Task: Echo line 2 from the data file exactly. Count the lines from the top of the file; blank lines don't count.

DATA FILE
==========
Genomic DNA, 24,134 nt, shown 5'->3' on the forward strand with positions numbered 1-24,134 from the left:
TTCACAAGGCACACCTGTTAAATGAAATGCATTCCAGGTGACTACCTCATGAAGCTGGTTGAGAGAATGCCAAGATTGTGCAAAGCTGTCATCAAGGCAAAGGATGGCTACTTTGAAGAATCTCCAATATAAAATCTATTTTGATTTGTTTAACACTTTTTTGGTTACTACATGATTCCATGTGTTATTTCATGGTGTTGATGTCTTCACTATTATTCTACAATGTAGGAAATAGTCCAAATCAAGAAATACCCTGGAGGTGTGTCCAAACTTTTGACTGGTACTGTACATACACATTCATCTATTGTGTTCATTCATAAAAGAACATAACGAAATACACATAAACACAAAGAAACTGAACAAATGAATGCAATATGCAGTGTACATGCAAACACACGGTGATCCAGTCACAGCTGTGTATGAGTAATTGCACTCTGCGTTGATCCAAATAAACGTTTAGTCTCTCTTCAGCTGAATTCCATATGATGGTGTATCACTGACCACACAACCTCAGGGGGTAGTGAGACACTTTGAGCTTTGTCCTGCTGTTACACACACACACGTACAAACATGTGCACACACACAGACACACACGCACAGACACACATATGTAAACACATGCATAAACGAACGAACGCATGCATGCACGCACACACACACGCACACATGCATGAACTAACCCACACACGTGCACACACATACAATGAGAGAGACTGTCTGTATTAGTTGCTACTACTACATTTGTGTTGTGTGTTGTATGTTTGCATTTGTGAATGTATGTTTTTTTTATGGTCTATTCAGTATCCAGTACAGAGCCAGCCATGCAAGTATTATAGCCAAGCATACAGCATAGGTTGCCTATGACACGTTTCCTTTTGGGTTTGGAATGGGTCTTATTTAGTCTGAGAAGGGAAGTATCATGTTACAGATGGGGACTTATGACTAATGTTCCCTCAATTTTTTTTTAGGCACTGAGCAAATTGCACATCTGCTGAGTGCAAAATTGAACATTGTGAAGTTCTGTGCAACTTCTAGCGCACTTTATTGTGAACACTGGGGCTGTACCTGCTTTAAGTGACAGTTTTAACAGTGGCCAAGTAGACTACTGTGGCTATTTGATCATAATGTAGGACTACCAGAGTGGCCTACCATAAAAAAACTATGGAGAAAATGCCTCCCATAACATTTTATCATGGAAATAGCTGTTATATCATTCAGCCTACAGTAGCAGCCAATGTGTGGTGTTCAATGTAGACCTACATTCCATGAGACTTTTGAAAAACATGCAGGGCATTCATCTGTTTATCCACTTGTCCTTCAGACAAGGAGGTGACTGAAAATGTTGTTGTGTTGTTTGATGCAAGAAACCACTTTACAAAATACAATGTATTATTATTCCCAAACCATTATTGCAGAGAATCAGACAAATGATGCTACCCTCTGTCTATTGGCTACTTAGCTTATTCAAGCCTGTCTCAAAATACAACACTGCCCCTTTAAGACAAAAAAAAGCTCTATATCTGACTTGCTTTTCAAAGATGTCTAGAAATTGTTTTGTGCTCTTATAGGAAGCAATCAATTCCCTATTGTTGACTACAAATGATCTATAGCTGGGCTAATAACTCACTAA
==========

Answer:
TTCACAAGGCACACCTGTTAAATGAAATGCATTCCAGGTGACTACCTCATGAAGCTGGTTGAGAGAATGCCAAGATTGTGCAAAGCTGTCATCAAGGCAAAGGATGGCTACTTTGAAGAATCTCCAATATAAAATCTATTTTGATTTGTTTAACACTTTTTTGGTTACTACATGATTCCATGTGTTATTTCATGGTGTTGATGTCTTCACTATTATTCTACAATGTAGGAAATAGTCCAAATCAAGAAATACCCTGGAGGTGTGTCCAAACTTTTGACTGGTACTGTACATACACATTCATCTATTGTGTTCATTCATAAAAGAACATAACGAAATACACATAAACACAAAGAAACTGAACAAATGAATGCAATATGCAGTGTACATGCAAACACACGGTGATCCAGTCACAGCTGTGTATGAGTAATTGCACTCTGCGTTGATCCAAATAAACGTTTAGTCTCTCTTCAGCTGAATTCCATATGATGGTGTATCACTGACCACACAACCTCAGGGGGTAGTGAGACACTTTGAGCTTTGTCCTGCTGTTACACACACACACGTACAAACATGTGCACACACACAGACACACACGCACAGACACACATATGTAAACACATGCATAAACGAACGAACGCATGCATGCACGCACACACACACGCACACATGCATGAACTAACCCACACACGTGCACACACATACAATGAGAGAGACTGTCTGTATTAGTTGCTACTACTACATTTGTGTTGTGTGTTGTATGTTTGCATTTGTGAATGTATGTTTTTTTTATGGTCTATTCAGTATCCAGTACAGAGCCAGCCATGCAAGTATTATAGCCAAGCATACAGCATAGGTTGCCTATGACACGTTTCCTTTTGGGTTTGGAATGGGTCTTATTTAGTCTGAGAAGGGAAGTATCATGTTACAGATGGGGACTTATGACTAATGTTCCCTCAATTTTTTTTTAGGCACTGAGCAAATTGCACATCTGCTGAGTGCAAAATTGAACATTGTGAAGTTCTGTGCAACTTCTAGCGCACTTTATTGTGAACACTGGGGCTGTACCTGCTTTAAGTGACAGTTTTAACAGTGGCCAAGTAGACTACTGTGGCTATTTGATCATAATGTAGGACTACCAGAGTGGCCTACCATAAAAAAACTATGGAGAAAATGCCTCCCATAACATTTTATCATGGAAATAGCTGTTATATCATTCAGCCTACAGTAGCAGCCAATGTGTGGTGTTCAATGTAGACCTACATTCCATGAGACTTTTGAAAAACATGCAGGGCATTCATCTGTTTATCCACTTGTCCTTCAGACAAGGAGGTGACTGAAAATGTTGTTGTGTTGTTTGATGCAAGAAACCACTTTACAAAATACAATGTATTATTATTCCCAAACCATTATTGCAGAGAATCAGACAAATGATGCTACCCTCTGTCTATTGGCTACTTAGCTTATTCAAGCCTGTCTCAAAATACAACACTGCCCCTTTAAGACAAAAAAAAGCTCTATATCTGACTTGCTTTTCAAAGATGTCTAGAAATTGTTTTGTGCTCTTATAGGAAGCAATCAATTCCCTATTGTTGACTACAAATGATCTATAGCTGGGCTAATAACTCACTAA